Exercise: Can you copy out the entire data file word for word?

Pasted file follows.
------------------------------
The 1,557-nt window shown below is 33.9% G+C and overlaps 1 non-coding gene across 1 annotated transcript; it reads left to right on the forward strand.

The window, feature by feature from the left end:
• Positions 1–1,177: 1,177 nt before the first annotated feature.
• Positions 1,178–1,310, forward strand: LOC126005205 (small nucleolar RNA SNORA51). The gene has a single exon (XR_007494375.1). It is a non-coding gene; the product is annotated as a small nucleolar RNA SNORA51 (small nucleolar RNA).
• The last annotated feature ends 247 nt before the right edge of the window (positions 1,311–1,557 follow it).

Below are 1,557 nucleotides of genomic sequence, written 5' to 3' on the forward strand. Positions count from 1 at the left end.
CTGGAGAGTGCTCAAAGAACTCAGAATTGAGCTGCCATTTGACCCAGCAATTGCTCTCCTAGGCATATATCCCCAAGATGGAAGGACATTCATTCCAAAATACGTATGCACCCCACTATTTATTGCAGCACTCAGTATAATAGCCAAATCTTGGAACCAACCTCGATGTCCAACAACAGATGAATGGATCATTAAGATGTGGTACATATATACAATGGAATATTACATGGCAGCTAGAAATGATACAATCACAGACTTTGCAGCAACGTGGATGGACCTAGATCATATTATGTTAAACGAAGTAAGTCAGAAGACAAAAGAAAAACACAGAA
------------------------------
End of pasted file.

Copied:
The 1,557-nt window shown below is 33.9% G+C and overlaps 1 non-coding gene across 1 annotated transcript; it reads left to right on the forward strand.

The window, feature by feature from the left end:
• Positions 1–1,177: 1,177 nt before the first annotated feature.
• Positions 1,178–1,310, forward strand: LOC126005205 (small nucleolar RNA SNORA51). The gene has a single exon (XR_007494375.1). It is a non-coding gene; the product is annotated as a small nucleolar RNA SNORA51 (small nucleolar RNA).
• The last annotated feature ends 247 nt before the right edge of the window (positions 1,311–1,557 follow it).

Below are 1,557 nucleotides of genomic sequence, written 5' to 3' on the forward strand. Positions count from 1 at the left end.
CTGGAGAGTGCTCAAAGAACTCAGAATTGAGCTGCCATTTGACCCAGCAATTGCTCTCCTAGGCATATATCCCCAAGATGGAAGGACATTCATTCCAAAATACGTATGCACCCCACTATTTATTGCAGCACTCAGTATAATAGCCAAATCTTGGAACCAACCTCGATGTCCAACAACAGATGAATGGATCATTAAGATGTGGTACATATATACAATGGAATATTACATGGCAGCTAGAAATGATACAATCACAGACTTTGCAGCAACGTGGATGGACCTAGATCATATTATGTTAAACGAAGTAAGTCAGAAGACAAAAGAAAAACACAGAA